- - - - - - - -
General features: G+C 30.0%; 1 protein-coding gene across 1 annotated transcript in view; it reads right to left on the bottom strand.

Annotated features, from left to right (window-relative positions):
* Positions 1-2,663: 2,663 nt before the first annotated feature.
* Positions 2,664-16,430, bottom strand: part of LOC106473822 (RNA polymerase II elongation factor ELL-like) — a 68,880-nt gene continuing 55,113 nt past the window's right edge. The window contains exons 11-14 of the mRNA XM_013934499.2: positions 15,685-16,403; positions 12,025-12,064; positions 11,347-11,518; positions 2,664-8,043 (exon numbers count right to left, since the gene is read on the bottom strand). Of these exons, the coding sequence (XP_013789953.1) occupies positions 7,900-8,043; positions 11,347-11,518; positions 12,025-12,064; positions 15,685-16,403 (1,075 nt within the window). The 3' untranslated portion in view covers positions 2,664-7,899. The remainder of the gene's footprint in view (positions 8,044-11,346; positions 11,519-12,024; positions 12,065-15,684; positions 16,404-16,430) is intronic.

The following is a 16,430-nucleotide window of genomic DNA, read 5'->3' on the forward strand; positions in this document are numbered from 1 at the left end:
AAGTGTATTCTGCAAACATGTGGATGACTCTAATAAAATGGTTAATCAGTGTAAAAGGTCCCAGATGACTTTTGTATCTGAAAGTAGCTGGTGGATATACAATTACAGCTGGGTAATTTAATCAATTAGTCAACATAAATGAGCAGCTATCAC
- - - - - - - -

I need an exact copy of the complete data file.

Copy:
General features: G+C 30.0%; 1 protein-coding gene across 1 annotated transcript in view; it reads right to left on the bottom strand.

Annotated features, from left to right (window-relative positions):
* Positions 1-2,663: 2,663 nt before the first annotated feature.
* Positions 2,664-16,430, bottom strand: part of LOC106473822 (RNA polymerase II elongation factor ELL-like) — a 68,880-nt gene continuing 55,113 nt past the window's right edge. The window contains exons 11-14 of the mRNA XM_013934499.2: positions 15,685-16,403; positions 12,025-12,064; positions 11,347-11,518; positions 2,664-8,043 (exon numbers count right to left, since the gene is read on the bottom strand). Of these exons, the coding sequence (XP_013789953.1) occupies positions 7,900-8,043; positions 11,347-11,518; positions 12,025-12,064; positions 15,685-16,403 (1,075 nt within the window). The 3' untranslated portion in view covers positions 2,664-7,899. The remainder of the gene's footprint in view (positions 8,044-11,346; positions 11,519-12,024; positions 12,065-15,684; positions 16,404-16,430) is intronic.

The following is a 16,430-nucleotide window of genomic DNA, read 5'->3' on the forward strand; positions in this document are numbered from 1 at the left end:
AAGTGTATTCTGCAAACATGTGGATGACTCTAATAAAATGGTTAATCAGTGTAAAAGGTCCCAGATGACTTTTGTATCTGAAAGTAGCTGGTGGATATACAATTACAGCTGGGTAATTTAATCAATTAGTCAACATAAATGAGCAGCTATCAC